Create Presentation
Download Presentation

Download Presentation

TAX PROGRESSION: INTERNATIONAL & INTERTEMPORAL COMPARISONS USING LIS DATA

TAX PROGRESSION: INTERNATIONAL & INTERTEMPORAL COMPARISONS USING LIS DATA

68 Views

Download Presentation
Download Presentation
## TAX PROGRESSION: INTERNATIONAL & INTERTEMPORAL COMPARISONS USING LIS DATA

- - - - - - - - - - - - - - - - - - - - - - - - - - - E N D - - - - - - - - - - - - - - - - - - - - - - - - - - -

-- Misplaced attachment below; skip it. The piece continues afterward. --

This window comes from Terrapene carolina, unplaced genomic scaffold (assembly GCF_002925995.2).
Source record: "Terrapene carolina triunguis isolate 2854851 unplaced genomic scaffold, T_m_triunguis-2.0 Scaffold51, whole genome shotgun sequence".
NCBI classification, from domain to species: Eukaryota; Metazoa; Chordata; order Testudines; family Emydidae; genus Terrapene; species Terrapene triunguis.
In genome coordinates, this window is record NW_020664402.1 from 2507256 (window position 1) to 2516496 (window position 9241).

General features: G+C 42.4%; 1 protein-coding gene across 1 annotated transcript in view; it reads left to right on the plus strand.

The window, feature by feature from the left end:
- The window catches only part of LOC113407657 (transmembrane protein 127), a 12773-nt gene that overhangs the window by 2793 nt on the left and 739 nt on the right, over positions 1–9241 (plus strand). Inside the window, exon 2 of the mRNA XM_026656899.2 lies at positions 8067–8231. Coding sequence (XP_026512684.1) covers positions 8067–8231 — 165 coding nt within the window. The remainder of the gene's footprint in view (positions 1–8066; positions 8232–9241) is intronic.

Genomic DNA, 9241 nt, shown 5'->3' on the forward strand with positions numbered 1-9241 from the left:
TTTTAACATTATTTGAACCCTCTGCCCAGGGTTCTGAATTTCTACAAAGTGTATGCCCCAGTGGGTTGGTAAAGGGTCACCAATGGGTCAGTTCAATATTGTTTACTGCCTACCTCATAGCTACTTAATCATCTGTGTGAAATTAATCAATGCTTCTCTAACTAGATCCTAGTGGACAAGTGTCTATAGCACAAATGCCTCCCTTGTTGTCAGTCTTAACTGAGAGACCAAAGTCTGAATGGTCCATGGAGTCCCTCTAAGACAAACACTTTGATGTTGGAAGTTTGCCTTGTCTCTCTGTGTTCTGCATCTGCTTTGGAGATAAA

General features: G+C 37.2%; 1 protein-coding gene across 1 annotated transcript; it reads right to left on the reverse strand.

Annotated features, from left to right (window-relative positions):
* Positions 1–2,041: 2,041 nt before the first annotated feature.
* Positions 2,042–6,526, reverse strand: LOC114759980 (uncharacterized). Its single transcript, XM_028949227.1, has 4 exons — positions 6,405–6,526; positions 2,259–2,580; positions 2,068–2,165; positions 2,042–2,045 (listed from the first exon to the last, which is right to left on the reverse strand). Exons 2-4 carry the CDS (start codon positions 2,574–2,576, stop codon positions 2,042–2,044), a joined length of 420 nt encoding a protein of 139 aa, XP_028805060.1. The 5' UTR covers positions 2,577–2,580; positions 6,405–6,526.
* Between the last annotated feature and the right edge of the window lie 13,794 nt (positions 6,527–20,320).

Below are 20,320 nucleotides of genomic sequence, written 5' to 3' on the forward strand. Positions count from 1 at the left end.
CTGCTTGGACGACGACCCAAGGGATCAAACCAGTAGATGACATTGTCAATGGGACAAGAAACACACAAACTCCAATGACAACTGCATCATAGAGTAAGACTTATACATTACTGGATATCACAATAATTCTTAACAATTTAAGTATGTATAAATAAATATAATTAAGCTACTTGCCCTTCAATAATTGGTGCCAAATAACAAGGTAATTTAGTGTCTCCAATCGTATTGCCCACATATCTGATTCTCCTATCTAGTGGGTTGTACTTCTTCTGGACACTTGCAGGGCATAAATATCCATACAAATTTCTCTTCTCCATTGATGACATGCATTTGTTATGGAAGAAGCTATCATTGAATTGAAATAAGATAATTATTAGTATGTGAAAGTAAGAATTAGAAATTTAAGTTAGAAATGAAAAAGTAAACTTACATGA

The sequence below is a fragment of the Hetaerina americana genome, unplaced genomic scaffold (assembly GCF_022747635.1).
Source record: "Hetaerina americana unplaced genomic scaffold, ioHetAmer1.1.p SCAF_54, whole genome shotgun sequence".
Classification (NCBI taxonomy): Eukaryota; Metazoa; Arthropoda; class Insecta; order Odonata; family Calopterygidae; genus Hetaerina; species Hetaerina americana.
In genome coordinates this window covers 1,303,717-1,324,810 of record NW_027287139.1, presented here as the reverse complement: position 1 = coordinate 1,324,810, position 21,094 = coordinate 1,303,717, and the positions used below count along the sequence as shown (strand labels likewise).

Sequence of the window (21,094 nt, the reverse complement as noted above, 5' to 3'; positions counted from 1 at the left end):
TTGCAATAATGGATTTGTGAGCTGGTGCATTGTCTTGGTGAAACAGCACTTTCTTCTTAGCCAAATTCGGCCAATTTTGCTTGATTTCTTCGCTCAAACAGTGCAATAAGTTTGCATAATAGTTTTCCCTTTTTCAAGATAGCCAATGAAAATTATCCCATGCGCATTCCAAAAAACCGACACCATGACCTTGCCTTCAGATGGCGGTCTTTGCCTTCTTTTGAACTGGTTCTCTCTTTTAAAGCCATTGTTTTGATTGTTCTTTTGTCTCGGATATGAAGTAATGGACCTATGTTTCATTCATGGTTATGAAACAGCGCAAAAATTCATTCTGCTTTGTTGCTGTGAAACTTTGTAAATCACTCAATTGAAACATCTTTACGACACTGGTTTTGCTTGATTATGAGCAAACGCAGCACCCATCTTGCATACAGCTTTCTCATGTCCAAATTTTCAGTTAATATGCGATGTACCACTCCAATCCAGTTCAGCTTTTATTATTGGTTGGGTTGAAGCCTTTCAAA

**TAX PROGRESSION: INTERNATIONAL & INTERTEMPORAL COMPARISONS**USING LIS DATA Kirill Pogorelskiy, SU-HSE, Moscow, Russia Christian Seidl, University of Kiel, Germany Stefan Traub, University of Bremen, Germany July 24, 2010 X International Meeting of the Society for Social Choice and Welfare Moscow**Methodology**• Conventional approach: use measures of tax progression to make comparisons • Local, global, uniform with identical income distributions • Lacks applicability to real world • Situations to be compared have different income distributions • Local measures, e.g., tax and residual elasticities, disregard income distribution (only use the properties of the tax schedule) • Suits (1977), p. 725: “There is nothing inherently regressive about a sales tax or even a poll tax. They are regressive because income is unequally distributed, and the more unequally income is distributed, the more regressive they become.” • Global measures, e.g., based on Gini coefficients, ignore structural differences in the objects being compared • They can compensate intervals with less progression or even regression with intervals with high progression. • Uniform measures, e.g., first-moment distribution functions of taxes or net incomes, use dominance relations of the respective curves and require identical income distributions (equal supports) to hold in both situations • Second, uniform measures establish just sufficient conditions of greater tax progression if considered not for all possible income distributions, but for particular ones being compared • Both taxes in this figure would be classified as proportional taxes. • Familiar problem with any sort of average**Uniform measures of tax progression for identical income**distributions • Let us start with the first moment functions • These functions indicate the share of Total Income /Tax Revenue/ Net Income received (or paid) by the income recipients with gross incomes less or equal to Y • Varying Y from the lowest income level Y* to the highest income Y*, comparing tax progression comparing the concentration curves • (1)-(3) are not suitable if the income distributions in the situations to be compared have different supports, because in such case 100% of TI1 / TR1 / NI1 is not equal to 100% of TI2 /TR2 / NI2 (1) (2) (3)**Uniform measures of tax progression for different income**distributions… • Several ways to cope with this situation • Transplant and compare: remaining in the domain of incomes, deform the income distribution of 1st situation to the distribution of the 2nd; then subject both to the taxation of the 2nd (and vice versa, Dardanoni and Lambert, 2002). • Independence of the baseline distribution holds iff the candidate reference income distributions are isoelastic transformations of one another, which hardly ever occurs in the real world. • Approach from Seidl (1994): transform the income domain into the domain of population quantilesq or income quantilesp → the range of both dominance curves is the same unit interval. • Hence, we compare the same population or income quantiles in different countries/ time periods with respect to taxes/net incomes. • Formally, apply the transformations of variables Y=F-1(q) and to(1)-(3)**Uniform measures of tax progression for different income**distributions FY(q) [FT(q), FY-T(q)]: Lorenz curve(s) of gross income /tax schedule /net incomes; share of total GI / TR / NI received/paid by the fraction q of the poorest taxpayers , : Suits (1977) curve(s) of taxes and net incomes; share of total TR/NI paid/received by the poorest taxpayers whose compound GI is the fraction p of total GI Note that we have for any progressive tax schedule if 0<q=p<1, because the fraction q of the poorest taxpayers holds only a fraction of total gross income, FY(q), which is smaller than Moreover, for co-monotonic GI,T,NI and progressive tax schedules we have:**Definitions of greater tax progression**• A tax schedule T1 is uniformly more progressive than T2 whenever the concentration curve of FT1 relative to FT2 does not cross the diagonal of the unit square except at the endpoints (0,0) and (1,1). • This means that for the same fractions q or p as applied to the two income distributions, T1 collects a smaller fraction of aggregate taxes from smaller incomes than does T2. • A sufficient condition for the concentration curve of FT1 relative to FT2 to lie wholly below the diagonal of the unit square is that it is strictly convex. • Uniformly greater tax progression can also be defined in terms of second-order differences of first moment distribution functions. • E.g., T1 is uniformly more progressive than T2 whenever FY1-FT1 > FY2-FT2 holds for the whole support. • This means that the difference between the first moment distribution curves, which is due to the influence of taxation, is greater for the situation (Y1,T1) than for the situation (Y2,T2). The corresponding condition in terms of net incomes can be written as FY1-T1-FY1 > FY2-T2 – FY2 .**Uniform tax progression for different income distributions:**the challenge • This approach reveals not only dominance relations of tax progression, but also the structure of tax progression • Unique curve intersections (bifurcate progression) show that less progression for one country or time period for the lower income strata is accompanied by more progression for the upper income strata and vice versa. • But do we end up with sufficiently many clear-cut solutions? • Atkinson (1970), p. 258, asserted that for comparisons among 12 countries “in only 24% of cases the Lorenz curves of incomes do not intersect”. • Yet Bishop et al. (1991), p. 462, found statistically significant intersections of Lorenz curves only in 3% of all cases, whereas 97% of the Lorenz curves were ranked; • In contrast to that, simple numerical comparisons would have ranked as much as about 75% of the comparisons of Lorenz curves • After all, this works out to become an empirical exercise. • First, one has to transform definitions into a discrete framework.**Uniform Tax Progression for Different Income Distributions:**Discrete Version**(Empirical) Questions**• Do we have a substantial fraction of dominance relations for comparisons of tax progression, or dominance is the exception rather than the rule? What kind of dominance curves do we usually observe? • What happens when dominance relations do not hold? Do we mainly encounter bifurcate or some other progression patterns? • What is the relative performance of the 6 methods we use to compare tax progression? Are there interrelationships? • What classifications can result from international/intertemporal comparisons of tax progression? • How can we measure the degree of greater tax progression? • Are there relations between changes in tax progression over time and changes in the ruling parties and their ideologies? • How sensitive are our results to equivalence scale parameter?**Data…**• Luxembourg Income Study (LIS) www.lisproject.org • Detailed, real, harmonized, standardized, representative microdata; not second-hand data simulations • Both household-based and individual-based • Information required • Gross Incomes, Net Incomes, Direct Taxes, Payroll Taxes • NI1=GI-DT; or NI2=GI-(DT+PT) • Countries we studied (total 13) • Australia, Canada, Denmark, Germany, Finland, France, Netherlands, Norway, Poland, Sweden, Switzerland, United Kingdom, United States • International comparisons • around year 2000, as maximizing the # of available country data • Intertemporal comparisons • at least 3recent survey periods (waves III - VI, if data allowed) • This is the first paper that performs international and intertemporal comparisons of uniform tax progression with actual data.**Data**• Direct data access is not permitted by LIS • To access the LIS data, we wrote a program in SPSS that computed and returned the values of FY(q), FT(q), etc., for 20 equally-spaced quantiles. • This allowed us to carry out the remaining related computations off-line, which is much faster and easier • We used a Visual Basic macro to facilitate processing of the LIS output. • We used 5% steps (i.e., 20 quantiles) because: • Thereby we avoid data noise for too narrow quantiles • This is a rather fine grid as compared to other work. E.g., Sala-i-Martin (2006) worked with quintiles. Bishop et al. (1991) worked with deciles for constructing Lorenz curves, arguing that “increasing the number of quantiles does not necessarily improve the quality of the overall test” . • We used household and equivalized data both for direct taxes only and for direct taxes + payroll taxes. • Hence we analyzed four datasets: HT, HT+, ET, ET+ • Furthermore, we carried out computations for all six definitions.**Results: International Comparisons – Dominance I**Summary statistics: household data; taxes Summary statistics: household data; taxes + payroll**Results: International Comparisons – Dominance I**Summary statistics: equivalized data; taxes Summary statistics: equivalized data; taxes + payroll**Results: International Comparisons – Consistency I**Consistency for Strict Dominance 46.15 47.44 43.59 42.31 Consistency for Bifurcate Dominance 71.79 67.94 67.96 61.54**Results: International Comparisons – Consistency II**• The table below contains rough indications of similarities and dissimilarities among the progression comparison concepts • It is based on pairwise comparisons of the entries in Tables 2 to 7 (which report the results corresponding to Definitions 1-6; see Handouts) counting the dominance and bifurcate relationships that are identical between pairs of tables • The first entries in the cells of this table contain the percentages (as averages of all four datasets) of congruence of the respective D’s and R’s in the cells of the pairs of the compared tables, the second entries contain the percentages (as averages of all four datasets) of cases in which a D or R is not matched by the respective symbol in the other table. • Multiple crossings were ignored. • Definition 3 is at variance with the other concepts.**Results: International Comparisons – Categorical Data I**• Each cell in Tables 2 -7 contains 4 entries: those in the 1st row refer to household data, those in the 2nd row to equivalized data using the Luxembourg equivalence scale m- with = 0.5. • The left-hand side entries in a cell refer to direct taxes only, while the right-hand side entries to direct taxes + payroll taxes. • Only few left-hand side and right-hand side columns of Tables 2 -7 differ within each cell. Basically the same observation applies to the rows within each cell. • This means that comparative progression is not changed much if we extend the direct taxes by payroll taxes. • This is remarkable since payroll taxes (which consist mainly of employees’ share of social security contributions) are by and large proportional to income for the lower and middle income strata, but they expire for incomes beyond some benchmark. Moreover, for the lower income strata they are usually considerably higher than the direct taxes => they have a regressive effect on overall tax progression. • The tables also show that high tax countries, e.g., Germany, medium tax countries, e.g., France, and low tax countries, e.g., the US are classified as more progressive than most other countries. • This is because the measures in this paper are developed to compare uniform tax progression, not the level of taxation. • Sweden and Denmark have taxes that reach a high percentage of income rather fast and remain there, which is more akin to proportional taxation; the same pattern applies to the UK for a medium tax burden, and to Switzerland for a low tax burden. In contrast to that, the income interval for which taxation is steadily increasing as a percentage of income is comparatively extensive in Germany, France, and the US. This explains their dominance with respect to comparisons of tax progression. For similar results using another approach see Peichl & Schäfer (2008).**Results: International Comparisons – Categorical Data II**• The next few slides show Hasse diagrams of progression dominance for our 4 data sets for all 6 definitions of greater tax progression. • These are precisely the entries with a D in Tables 2-7. • Note that these diagrams concern only categorical relationships. • Information about the intensity of progression can be gained from the differences of the respective curves (will be shown in the graphs below) • Finally, we will present graphs showing the effect of different parameter values of equivalence scales.**Uniform Tax Progression for Different Income Distributions:**International Comparisons – UK/US Def. 1: US m.p. than UK Def. 2: US m.p. than UK Def. 3: first UK, then US Def. 4: US m.p. than UK Def. 5: US m.p. than UK Def. 6: US m.p. than UK Def. 1: US m.p. than UK Def. 2: US m.p. than UK Def. 3: first UK, then US Def. 4: US m.p. than UK Def. 5: US m.p. than UK Def. 6: US m.p. than UK**Uniform Tax Progression for Different Income Distributions:**International Comparisons – UK/US Def. 1: US m.p. than UK Def. 2: US m.p. than UK Def. 3: US m.p. than UK Def. 4: US m.p. than UK Def. 5: US m.p. than UK Def. 6: US m.p. than UK Except for Definition 3, US is uniformly more progressive than UK. For Definition 3 we have for household data first UK, then US. Def. 1: US m.p. than UK Def. 2: US m.p. than UK Def. 3: US m.p. than UK Def. 4: US m.p. than UK Def. 5: US m.p. than UK Def. 6: US m.p. than UK**Uniform Tax Progression for Different Income Distributions:**Intertemporal Comparisons - US The characterization of periods to be compared by the respective governments should not impart the impression of strict causality. Progression effects are also due to shifts in household structure, income distribution, shifts in individuals’ behavior, etc. The association to the governments should just provide a label for the periods to be compared.**Uniform Tax Progression for Different Income Distributions:**Intertemporal Comparisons - US Def. 1: US94 m.p. than US91 Def. 2: US94 m.p. than US91 Def. 3: US91 m.p. than US94 Def. 4: US94 m.p. than US91 Def. 5: first US91, then US94 Def. 6: US94 slightly m.p. than US91 Def. 1: US94 m.p. than US91 Def. 2: US94 m.p. than US91 Def. 3: US91 m.p. than US94 Def. 4: US94 m.p. than US91 Def. 5: first US91, then US94 Def. 6: US94 slightly m.p. than US91**Uniform Tax Progression for Different Income Distributions:**Intertemporal Comparisons - US Def. 1: US94 m.p. than US91 Def. 2: US94 m.p. than US91 Def. 3: US91 m.p. than US94 Def. 4: US94 m.p. than US91 Def. 5: first US91, then US94 Def. 6: US94 slightly m.p. than US91 The same pattern for all four graphs! Def. 1: US94 m.p. than US91 Def. 2: US94 m.p. than US91 Def. 3: US91 m.p. than US94 Def. 4: US94 m.p. than US91 Def. 5: first US91, then US94 Def. 6: US94 slightly m.p. than US91**Uniform Tax Progression for Different Income Distributions:**Intertemporal Comparisons - US Def. 1: first US94, then US00 Def. 2: US94>US00>US94 Def. 3: first US00, then US94 Def. 4: first US00, then US94 Def. 5: US94>US00>US94 Def. 6: US00 m.p. than US94 Def. 1: first US94, then US00 Def. 2: US94>US00>US94 Def. 3: first US00, then US94 Def. 4: first US00, then US94 Def. 5: US94>US00>US94 Def. 6: US00 m.p. than US94**Uniform Tax Progression for Different Income Distributions:**Intertemporal Comparisons - US Def. 1: first US94, then US00 Def. 2: US94>US00>US94 Def. 3: first US00, then US94 Def. 4: first US00, then US94 Def. 5: first US00, then US94 Def. 6: US00 m.p. than US94 For Definition 5, H: US94>US00>US94 for E: first US00, then US94. Everything else the same. Def. 1: first US94, then US00 Def. 2: US94>US00>US94 Def. 3: first US00, then US94 Def. 4: first US00, then US94 Def. 5: first US00, then US94 Def. 6: US00 m.p. than US94**Uniform Tax Progression for Different Income Distributions:**Intertemporal Comparisons - US Def. 1: US04 m. p. than US00 Def. 2: US04 m.p. than US00 (exc. T/B) Def. 3: US00 m.p. than US04 Def. 4: US00 m.p. than US04 Def. 5: first US00, then US04 Def. 6: US00 m.p. than US04 Def. 1: US04 m. p. than US00 Def. 2: US04 m.p. than US00 Def. 3: US00 m.p. than US04 Def. 4: US00 m.p. than US04 Def. 5: US00 largely m.p. than US04 Def. 6: US00 m.p. than US04**Uniform Tax Progression for Different Income Distributions:**Intertemporal Comparisons - US Def. 1: first US04 , then US00 Def. 2: first US04, then US00 Def. 3: first US00 , then US04 Def. 4: US00 m.p. than US04 Def. 5: first US00, then US04 Def. 6: US00 m.p. than US04 More progression for HT [HT+] becomes bifurcate progression for ET [ET+] for Definitions 1, 2, and 3 [1 and 3 ] [effect of transforming data by equivalence scales]. Bifurcate progression for HT and ET for Definition 5 becomes progression for HT+ and ET+; bifurcate progression for ET for Definition 2 becomes progression for ET+ [effect ofpayroll taxes]. . Def. 1: first US04 , then US00 Def. 2: US00 m.p. than US04 Def. 3: first US00 , then US04 Def. 4: US00 m.p. than US04 Def. 5: US00 m.p. than US04 Def. 6: US00 m.p. than US04**Uniform Tax Progression for Different Income Distributions:**Equivalence Scales Equivalence Scales Matter! It is interesting to see that equivalence scales matter very much for some definitions. It is in particular Definitions 1 and 3 which are extremely sensitive to equivalence scales. They can account for up to 8% of progression comparisons. Definition 1: As the parameter αof the LIS equivalence scale, m-α, decreases, tax progression according to Definition 1 increases. Definition 2: As αincreases, tax progression according to Definition 2 increases, but much less than for Definition 1. This is much less distinctive than for Definition 1, and is hardly seen for US data. Definition 3: As αincreases, tax progression according to Definition 3 increases. Definition 5: As αincreases, tax progression according to Definition 5 increases for the lower income strata and decreases for the upper income strata (bifurcate progression). There are no major effects of equivalence scales for Definitions 4 and 6.**Uniform Tax Progression for Different Income Distributions:**Equivalence Scales- US**Conclusions…**In the conclusion of this paper we come back to the issues to be investigated: • Do we have a substantial fraction of dominance relations for comparisons of tax progression, or is dominance the exception rather than the rule? We have about two thirds of strict progression dominance relations and one fifth of bifurcate progression dominance. Only in about one tenth do we encounter multiple crossings. Statistically significant crossings are even less. What kind of dominance curves do we usually observe? For household data, about three quarters of the cases of progression dominance conforms with strict convexity or concavity; for equivalized data, it is about two thirds. • What happens when dominance relations do not hold? Do we mainly encounter bifurcate or some other progression patterns? Bifurcate progression holds in about three thirds of these cases; only in about one third (10% of all cases) do we encounter multiple crossings; some of them are so weak that they may well be ignored. • What is the relative performance of the six proposed measures of the comparison of tax progression? Are there interrelationships? We have remarkable congruence among Definitions 1,2, 4. and 5. It is, in particular, Definition 3 which marches to a different drummer. • What classifications can result from international/intertemporal comparisons of tax progression? Countries with high taxation levels such as the Scandinavian countries tend to have lower tax progression. Low-tax countries like the US and medium-tax countries like Germany have high progression. UK has lower progression than both. Payroll taxes tend to lower tax progression; however, this effect is not very pronounced.**Conclusions**• How can we measure the degree of greater tax progression? Can be seen from the graphs (but note that they are differently calibrated). Definitions 5 and 6 tend to show least intensity of progression. • Are there relations between changes in tax progression over time and changes in the ruling parties and their ideologies? In the US, there has been slight increase in progression from Bush sen. to Clinton; not much change during the Clinton government, and less progression under Bush jun. In the UK there was less progression from Major to Blair. In Germany, progression increased from 1989 to 2000. • How sensitive are our results to equivalence scale parameter? Equivalence scales matter much for Definitions 1 and 3 in opposite ways, and less for Definitions 2 and 5.**References**• Atkinson, AB 1970, ‘On the measurement of inequality’, Journal of Economic Theory, vol. 2, pp. 244-63. • Bishop, JA, Formby, JP and Smith, WJ 1991, ‘International comparisons of income inequality: tests for Lorenz dominance across nine countries’, Economica, vol. 58, pp. 461-77. • Dardanoni, V and Lambert PJ 2002, ‘Progressivity comparisons’, Journal of Public Economics, vol. 86, pp. 99-122. • Luxembourg Income Study (LIS) Database 2010, http://www.lisproject.org/techdoc.htm (multiple countries). • Musgrave, RA and Thin, T 1948, ‘Income tax progression, 1929-48’, Journal of Political Economy, vol. 56, pp. 498-514. • Peichl, A and Schäfer, T 2008, Wieprogressivist Deutschland? Das Steuer- und TransfersystemimeuropäischenVergleich, EUROMOD Working Paper No. EM 01/08 • Sala-i-Martin, X 2006, ‘The world distribution of income: falling poverty and ... convergence, period’, The Quarterly Journal of Economics, vol. 121, pp. 351-97. • Seidl, C 1994, ‘Measurement of tax progression with nonconstant income distributions’, in W Eichhorn (ed.), Models and measurement of welfare and inequality, Berlin: Springer-Verlag, pp. 337-60. • Suits, DB 1977, ‘Measurement of tax progressivity’, The American Economic Review, vol. 67, pp. 747-52.**Q & A**• The paper will be soon available as a LIS Discussion Paper (see www.lisproject.org)**Uniform Tax Progression for Different Income Distributions:**Discrete Version We start by defining the first-moment distribution functions in discrete terms: Strictly speaking, both components are functions of k. Then we consider the range of the right-hand function to become the domain of the left-hand function, which gives us the discrete first-moment distribution functions. For all curves in terms of q we use the ranking according to gross income, as we have to apply that necessarily also for the curves in terms of p. Moreover, re-ranking does not have dramatic effects [see Peichl and Schäfer (2008)].**Uniform Tax Progression for Different Income Distributions:**International Comparisons – DE/UK Def. 1: DE m.p. than UK Def. 2: DE m.p. than UK Def. 3: first UK, then DE Def. 4: DE m.p. than UK Def. 5: DE m.p. than UK Def. 6: DE m.p. than UK Def. 1: first DE, then UK Def. 2: first DE, then UK Def. 3: first UK, then DE Def. 4: DE m.p. than UK Def. 5: first UK, then DE Def. 6 DE m.p. than UK**Uniform Tax Progression for Different Income Distributions:**International Comparisons – DE/UK Def. 1: DE m.p. than UK Def. 2: DE m.p. than UK Def. 3: DE m.p. than UK Def. 4: DE m.p. than UK Def. 5: DE m.p. than UK Def. 6: DE m.p. than UK For equivalized data, Germany is more progressive than UK, except ET+ for Definition 2, where we have first DE, then UK. For HT, Germany ist more progressive except Definition 3, for which bifurcate progression, first UK, then DE hold. For HT+, DE>UK holds only for Definitions 4 and 6; first UK, then DE holds for Definitions 3 and 5, and first DE, then UK holds for definition 2 [effect of payroll taxesfor household data]. Def. 1: first DE, then UK Def. 2: DE m.p. than UK Def. 3: DE m.p. than UK Def. 4: DE m.p. than UK Def. 5: DE m.p. than UK Def. 6: DE m.p. than UK**Uniform Tax Progression for Different Income Distributions:**International Comparisons – DE/US Def. 1: first DE, then US Def. 2: DE m.p. than US Def. 3: first US, then DE Def. 4: first US, then DE Def. 5: US>DE>US Def. 6: US m.p. than DE Def. 1: first indefinite, then US Def. 2: first US, then DE Def. 3: first US, then DE Def. 4: first DE, then US Def. 5: US m.p. than DE Def. 6: first indefinite, then US**Uniform Tax Progression for Different Income Distributions:**International Comparisons – DE/US Def. 1: first indefinite, then US Def. 2: DE m.p. than US Def. 3: DE m.p. than US Def. 4: indefinite Def. 5: first DE, then US Def. 6: first DE, then US There are shifts in bifurcate progression: for household data US more progressive at the bottom, DE at the top. For equivalized data, Germany becomes more progressive at the bottom, US at the top (some exceptions). [Effect of greater families in US?] Def. 1: first indefinite, then US Def. 2: DE m.p. than US Def. 3: DE m.p. than US Def. 4: indefinite Def. 5: first DE, then US Def. 6: first DE, then US**Uniform Tax Progression for Different Income Distributions:**International Comparisons – DE/SE Def. 1: DE m.p. than SE Def. 2: DE m.p. than SE Def. 3: first SE , then DE Def. 4: DE m.p. than SE Def. 5: DE m.p. than SE Def. 6: DE m.p. than SE Def. 1: first DE, then SE Def. 2: DE m.p. than SE Def. 3: first SE, then DE Def. 4: DE m.p. than SE Def. 5: DE m.p. than SE Def. 6: DE m.p. than SE**Uniform Tax Progression for Different Income Distributions:**International Comparisons – DE/SE Def. 1: DE m.p. than SE Def. 2: DE m.p. than SE Def. 3: first SE, then DE Def. 4: DE m.p. than SE Def. 5: DE m.p. than SE Def. 6: DE m.p. than SE DE more progressive than SE, except for Definition 3, which asserts bifurcate progression: first SE, then DE. For Definition 1, first DE, then SE for HT+, becomes DE>SE for ET+. Def. 1: DE m.p. than SE Def. 2: DE m.p. than SE Def. 3: first SE, then DE Def. 4: DE m.p. than SE Def. 5: DE m.p. than SE Def. 6: DE m.p. than SE**Uniform Tax Progression for Different Income Distributions:**Intertemporal Comparisons - UK**Uniform Tax Progression for Different Income Distributions:**Intertemporal Comparisons - UK Def. 1: UK95 m.p. than UK91 Def. 2: first UK95, then UK91 Def. 3: first UK95, then UK 91 Def. 4: UK91 slightly m.p. than UK95 Def. 5: UK95 m.p. than UK91 (exc. top) Def. 6: UK 91 slightly m.p. than UK 95 Def. 1: UK95 m.p. than UK91 Def. 2: first UK95, then UK91 Def. 3: first UK95, then UK 91 Def. 4: UK95 m.p. than UK91 (m.exc.) Def. 5: UK95 m.p. than UK91 (exc. top) Def. 6: UK 95 m.p. than UK 91 (exc. top)